As Head of Rights Business Development at the BBC, Ben Green led the rights negotiation strategy and implementation to enable the approval and launch of the hugely ambitious and pioneering BBC Store: – the BBC’s own digital retail platform, which offered over 10,000 hours of both new and archive programming to buy, watch and keep.

It had been calculated that, historically, only 7% of the BBC Television schedule was being exploited commercially.  So apart from the iPlayer catch-up window and the occasional repeat broadcast, the other 93% of programmes would rarely (if ever) be seen again by the public after their first broadcast. That was a powerful statistic that demanded some action.

So, BBC Store became one part of the BBC’s archive strategy: to offer UK Licence Fee payers more permanent availability of the programmes they helped to fund, either freely (via the iPlayer catch-up and some permanent online collections), or via a reasonably-priced, cost-effective commercial offering.

Turning strategies and top-level ambitions into reality is something else, however, and what made this particularly challenging was the ambition to make a significant part of the broadcast schedule available to be sold digitally on a permanent basis online from the day after broadcast.

Following my work on the iPlayer (see other Case Study) I was asked to lead the Rights workstream to deliver BBC Store. Logically there were many similarities: acquiring rights on new programmes upfront (where not already in place), and a process for exempting programmes where there was a problem. However, it was quickly realised that, unlike the widely accepted iPlayer free public service window, there would be a tidal wave of other commercial rights considerations to work through.  Not only would the BBC need to obtain wider commercial rights in genres that were previously rarely exploited (e.g. Arts and Culture, Documentaries), but also it would be critical to ensure that the agreements and administration were in place to pay rights-holders their appropriate revenue shares and royalties, on a rapidly growing commercial programme catalogue.

A root-and-branch review of complex rights and revenue flows between producers and distributors (where the rights could be owned by any number of different parties); exclusivity/non-exclusivity; windowing, territory and licence period limitations to track; negotiating new rights models to make the ambition both affordable for the BBC and reasonable for the rights-holder – these were just some of the many parts of the rights jigsaw myself and my team oversaw.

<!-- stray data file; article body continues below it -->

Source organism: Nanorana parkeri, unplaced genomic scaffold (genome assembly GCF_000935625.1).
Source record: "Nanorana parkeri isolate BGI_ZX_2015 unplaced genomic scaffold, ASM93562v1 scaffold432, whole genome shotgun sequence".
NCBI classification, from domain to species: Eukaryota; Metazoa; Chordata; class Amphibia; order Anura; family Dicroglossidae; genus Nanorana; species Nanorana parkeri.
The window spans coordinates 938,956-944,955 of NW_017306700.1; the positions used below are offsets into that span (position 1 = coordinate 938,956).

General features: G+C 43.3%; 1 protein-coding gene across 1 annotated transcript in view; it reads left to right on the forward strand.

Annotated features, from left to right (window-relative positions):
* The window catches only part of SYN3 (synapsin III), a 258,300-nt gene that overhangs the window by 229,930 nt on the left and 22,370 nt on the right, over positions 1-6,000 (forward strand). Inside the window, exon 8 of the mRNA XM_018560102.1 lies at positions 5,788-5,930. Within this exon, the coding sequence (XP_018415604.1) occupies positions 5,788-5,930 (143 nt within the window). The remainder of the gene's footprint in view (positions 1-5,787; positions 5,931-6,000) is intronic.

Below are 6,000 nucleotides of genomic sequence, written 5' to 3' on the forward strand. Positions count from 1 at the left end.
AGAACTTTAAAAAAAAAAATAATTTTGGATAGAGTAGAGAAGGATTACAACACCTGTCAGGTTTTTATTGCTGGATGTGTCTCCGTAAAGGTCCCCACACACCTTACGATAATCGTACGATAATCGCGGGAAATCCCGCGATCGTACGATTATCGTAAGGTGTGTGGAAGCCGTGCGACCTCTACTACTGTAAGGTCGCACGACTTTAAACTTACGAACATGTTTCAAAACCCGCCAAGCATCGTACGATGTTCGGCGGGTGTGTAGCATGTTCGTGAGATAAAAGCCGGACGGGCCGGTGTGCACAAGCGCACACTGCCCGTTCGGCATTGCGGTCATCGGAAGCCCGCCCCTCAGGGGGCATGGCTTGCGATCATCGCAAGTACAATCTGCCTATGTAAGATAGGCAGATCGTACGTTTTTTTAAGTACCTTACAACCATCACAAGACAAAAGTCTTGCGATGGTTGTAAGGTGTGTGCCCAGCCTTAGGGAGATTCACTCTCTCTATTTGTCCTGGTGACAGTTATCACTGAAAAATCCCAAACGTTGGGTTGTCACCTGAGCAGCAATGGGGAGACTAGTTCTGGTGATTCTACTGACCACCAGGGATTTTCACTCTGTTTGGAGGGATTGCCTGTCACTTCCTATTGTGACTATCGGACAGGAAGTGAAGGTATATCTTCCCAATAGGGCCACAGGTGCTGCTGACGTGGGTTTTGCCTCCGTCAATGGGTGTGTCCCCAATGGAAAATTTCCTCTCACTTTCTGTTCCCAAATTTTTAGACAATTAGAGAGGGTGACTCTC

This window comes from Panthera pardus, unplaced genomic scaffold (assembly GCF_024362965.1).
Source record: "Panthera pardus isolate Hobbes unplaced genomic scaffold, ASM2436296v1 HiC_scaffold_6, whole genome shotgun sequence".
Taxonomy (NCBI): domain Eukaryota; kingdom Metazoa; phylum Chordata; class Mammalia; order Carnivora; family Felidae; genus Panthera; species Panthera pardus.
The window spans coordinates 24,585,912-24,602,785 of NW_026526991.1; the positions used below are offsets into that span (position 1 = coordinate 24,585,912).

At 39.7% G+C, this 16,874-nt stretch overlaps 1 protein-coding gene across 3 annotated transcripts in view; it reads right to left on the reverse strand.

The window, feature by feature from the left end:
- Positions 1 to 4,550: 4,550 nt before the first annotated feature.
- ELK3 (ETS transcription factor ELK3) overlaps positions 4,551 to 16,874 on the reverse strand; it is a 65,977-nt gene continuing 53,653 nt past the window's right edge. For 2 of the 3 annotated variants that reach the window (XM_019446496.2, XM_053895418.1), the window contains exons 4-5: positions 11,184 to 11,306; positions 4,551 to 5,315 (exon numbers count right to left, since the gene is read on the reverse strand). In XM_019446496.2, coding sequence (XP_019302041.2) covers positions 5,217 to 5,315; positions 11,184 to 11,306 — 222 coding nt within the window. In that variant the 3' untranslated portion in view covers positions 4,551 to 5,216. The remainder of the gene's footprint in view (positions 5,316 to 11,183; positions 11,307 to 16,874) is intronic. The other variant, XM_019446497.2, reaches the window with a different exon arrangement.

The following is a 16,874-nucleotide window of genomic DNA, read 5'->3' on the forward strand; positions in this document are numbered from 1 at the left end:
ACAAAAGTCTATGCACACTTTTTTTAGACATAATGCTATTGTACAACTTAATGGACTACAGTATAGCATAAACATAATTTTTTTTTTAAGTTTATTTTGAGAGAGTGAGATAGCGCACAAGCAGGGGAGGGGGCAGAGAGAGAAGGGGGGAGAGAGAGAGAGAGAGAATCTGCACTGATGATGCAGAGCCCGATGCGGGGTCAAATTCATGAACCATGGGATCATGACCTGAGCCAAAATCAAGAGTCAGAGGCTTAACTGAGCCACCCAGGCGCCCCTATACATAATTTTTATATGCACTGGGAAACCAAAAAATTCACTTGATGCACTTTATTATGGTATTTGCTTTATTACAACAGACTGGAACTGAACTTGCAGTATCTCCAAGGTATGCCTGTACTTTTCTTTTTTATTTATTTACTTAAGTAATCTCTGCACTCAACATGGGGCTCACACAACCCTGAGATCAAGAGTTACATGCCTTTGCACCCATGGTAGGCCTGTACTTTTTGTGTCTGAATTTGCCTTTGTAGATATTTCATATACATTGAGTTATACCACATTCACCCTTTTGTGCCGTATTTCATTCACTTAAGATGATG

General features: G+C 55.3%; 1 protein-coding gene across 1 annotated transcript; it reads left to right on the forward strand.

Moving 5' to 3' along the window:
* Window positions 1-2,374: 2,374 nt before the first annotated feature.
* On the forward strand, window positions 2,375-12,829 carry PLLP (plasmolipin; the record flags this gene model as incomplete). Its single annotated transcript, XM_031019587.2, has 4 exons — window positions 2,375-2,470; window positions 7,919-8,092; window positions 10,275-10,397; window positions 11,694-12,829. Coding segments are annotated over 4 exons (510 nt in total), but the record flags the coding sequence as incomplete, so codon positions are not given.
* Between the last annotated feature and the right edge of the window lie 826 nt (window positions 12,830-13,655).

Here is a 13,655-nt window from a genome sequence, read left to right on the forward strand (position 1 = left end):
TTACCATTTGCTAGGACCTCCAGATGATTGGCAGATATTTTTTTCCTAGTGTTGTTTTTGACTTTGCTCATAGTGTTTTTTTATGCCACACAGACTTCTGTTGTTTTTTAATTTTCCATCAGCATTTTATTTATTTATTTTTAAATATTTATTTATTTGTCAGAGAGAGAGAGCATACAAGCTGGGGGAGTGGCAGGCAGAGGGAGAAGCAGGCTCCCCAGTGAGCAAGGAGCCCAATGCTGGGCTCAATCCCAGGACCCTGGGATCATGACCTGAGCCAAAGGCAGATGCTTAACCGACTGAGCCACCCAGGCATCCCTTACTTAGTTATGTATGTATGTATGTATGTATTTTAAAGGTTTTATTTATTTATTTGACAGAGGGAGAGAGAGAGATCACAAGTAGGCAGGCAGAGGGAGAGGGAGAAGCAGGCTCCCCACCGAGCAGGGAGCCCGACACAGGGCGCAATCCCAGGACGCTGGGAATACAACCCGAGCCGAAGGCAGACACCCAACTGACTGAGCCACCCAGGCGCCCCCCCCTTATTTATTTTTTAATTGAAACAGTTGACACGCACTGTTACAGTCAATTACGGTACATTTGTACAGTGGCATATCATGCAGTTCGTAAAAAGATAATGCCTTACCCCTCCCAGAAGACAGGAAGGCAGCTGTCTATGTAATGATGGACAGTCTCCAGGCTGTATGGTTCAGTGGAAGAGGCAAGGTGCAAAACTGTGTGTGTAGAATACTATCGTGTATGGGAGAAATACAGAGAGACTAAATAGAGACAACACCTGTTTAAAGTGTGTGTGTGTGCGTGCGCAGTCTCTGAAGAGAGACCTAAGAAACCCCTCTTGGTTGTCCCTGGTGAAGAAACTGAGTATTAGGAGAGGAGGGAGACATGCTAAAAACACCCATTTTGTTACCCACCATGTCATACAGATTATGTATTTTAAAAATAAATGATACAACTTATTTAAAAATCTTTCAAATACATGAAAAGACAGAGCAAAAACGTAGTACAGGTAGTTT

And then there was the BBC’s archive…

Clearly it wasn’t feasible to digitise and clear the rights to release the entire TV archive (there’s approximately 800,000 hours), so a conservative target was set of 1000 hours of previously unreleased archive per year (in addition to the existing commercial archive catalogue being sold as DVD/ Download to Own).  Few realise the onerous task of tracking down certain rights holders of archive programming (some of it over 50 years old) to renew rights but, after much detective work by a superb clearance team, there were some great successes resulting in some real gems becoming available. Many had not seen the light of day for decades.

I personally negotiated the new rights agreements to enable BBC Store to release the archive collections of many of the top Drama and Comedy writers: Dennis Potter, Alan Bennett, Mike Leigh, Alan Bleasdale, and Andrew Davies, to name just a few.  I also led many other leading talent, distributor and framework deals, and oversaw the implementation of the new terms and processes used by the Rights Legal & Business Affairs teams across the UK, and published rights guidance for independent production companies to help them deliver their programmes to BBC Store appropriately cleared.

As far as I am aware, no other broadcaster on the globe offered this scale and type of service to its audience. The BBC (as it so often does) pioneered a genuinely new service that could potentially grow a new commercial market in the UK, particularly for genres not normally available for the public to buy.

So it was extremely saddening to hear in Spring 2017, not 18 months after launch, that BBC Worldwide decided to close the service ‘due to market forces’ (i.e. an audience preference for subscription streaming services).

BBC Store is, however, still something I’m immensely proud to have worked on and been instrumental in launching.


N.B. The Case Study above represents the personal views and general historic facts surrounding the project. For the avoidance of doubt, these views are not those of the BBC, nor do they represent any endorsement (actual or implied) by the BBC of Ben Green Associates Limited.